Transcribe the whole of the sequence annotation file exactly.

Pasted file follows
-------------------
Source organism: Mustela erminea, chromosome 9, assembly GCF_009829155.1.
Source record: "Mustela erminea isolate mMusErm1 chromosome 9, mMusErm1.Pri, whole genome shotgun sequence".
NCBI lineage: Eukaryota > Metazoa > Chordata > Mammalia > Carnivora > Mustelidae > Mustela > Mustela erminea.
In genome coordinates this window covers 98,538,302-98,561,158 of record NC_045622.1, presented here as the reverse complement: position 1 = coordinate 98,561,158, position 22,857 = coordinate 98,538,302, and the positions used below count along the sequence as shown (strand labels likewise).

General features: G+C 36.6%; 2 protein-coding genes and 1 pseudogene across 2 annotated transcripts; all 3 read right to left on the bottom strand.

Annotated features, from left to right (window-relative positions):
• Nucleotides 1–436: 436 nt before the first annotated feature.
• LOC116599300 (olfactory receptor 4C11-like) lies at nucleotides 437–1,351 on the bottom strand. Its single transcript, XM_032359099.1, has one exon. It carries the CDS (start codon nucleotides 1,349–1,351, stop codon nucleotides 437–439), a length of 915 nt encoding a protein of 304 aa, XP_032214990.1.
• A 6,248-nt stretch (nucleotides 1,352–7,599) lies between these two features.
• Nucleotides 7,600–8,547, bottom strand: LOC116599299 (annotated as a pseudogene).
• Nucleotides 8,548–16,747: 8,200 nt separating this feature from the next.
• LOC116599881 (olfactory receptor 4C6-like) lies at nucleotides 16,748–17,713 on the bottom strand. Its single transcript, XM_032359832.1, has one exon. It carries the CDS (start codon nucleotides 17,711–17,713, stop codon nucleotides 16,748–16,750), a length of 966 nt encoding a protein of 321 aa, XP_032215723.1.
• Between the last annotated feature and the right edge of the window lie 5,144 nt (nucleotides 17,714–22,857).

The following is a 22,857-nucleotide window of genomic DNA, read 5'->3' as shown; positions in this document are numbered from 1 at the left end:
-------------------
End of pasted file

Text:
Source organism: Mustela erminea, chromosome 9, assembly GCF_009829155.1.
Source record: "Mustela erminea isolate mMusErm1 chromosome 9, mMusErm1.Pri, whole genome shotgun sequence".
NCBI lineage: Eukaryota > Metazoa > Chordata > Mammalia > Carnivora > Mustelidae > Mustela > Mustela erminea.
In genome coordinates this window covers 98,538,302-98,561,158 of record NC_045622.1, presented here as the reverse complement: position 1 = coordinate 98,561,158, position 22,857 = coordinate 98,538,302, and the positions used below count along the sequence as shown (strand labels likewise).

General features: G+C 36.6%; 2 protein-coding genes and 1 pseudogene across 2 annotated transcripts; all 3 read right to left on the bottom strand.

Annotated features, from left to right (window-relative positions):
• Nucleotides 1–436: 436 nt before the first annotated feature.
• LOC116599300 (olfactory receptor 4C11-like) lies at nucleotides 437–1,351 on the bottom strand. Its single transcript, XM_032359099.1, has one exon. It carries the CDS (start codon nucleotides 1,349–1,351, stop codon nucleotides 437–439), a length of 915 nt encoding a protein of 304 aa, XP_032214990.1.
• A 6,248-nt stretch (nucleotides 1,352–7,599) lies between these two features.
• Nucleotides 7,600–8,547, bottom strand: LOC116599299 (annotated as a pseudogene).
• Nucleotides 8,548–16,747: 8,200 nt separating this feature from the next.
• LOC116599881 (olfactory receptor 4C6-like) lies at nucleotides 16,748–17,713 on the bottom strand. Its single transcript, XM_032359832.1, has one exon. It carries the CDS (start codon nucleotides 17,711–17,713, stop codon nucleotides 16,748–16,750), a length of 966 nt encoding a protein of 321 aa, XP_032215723.1.
• Between the last annotated feature and the right edge of the window lie 5,144 nt (nucleotides 17,714–22,857).

The following is a 22,857-nucleotide window of genomic DNA, read 5'->3' as shown; positions in this document are numbered from 1 at the left end: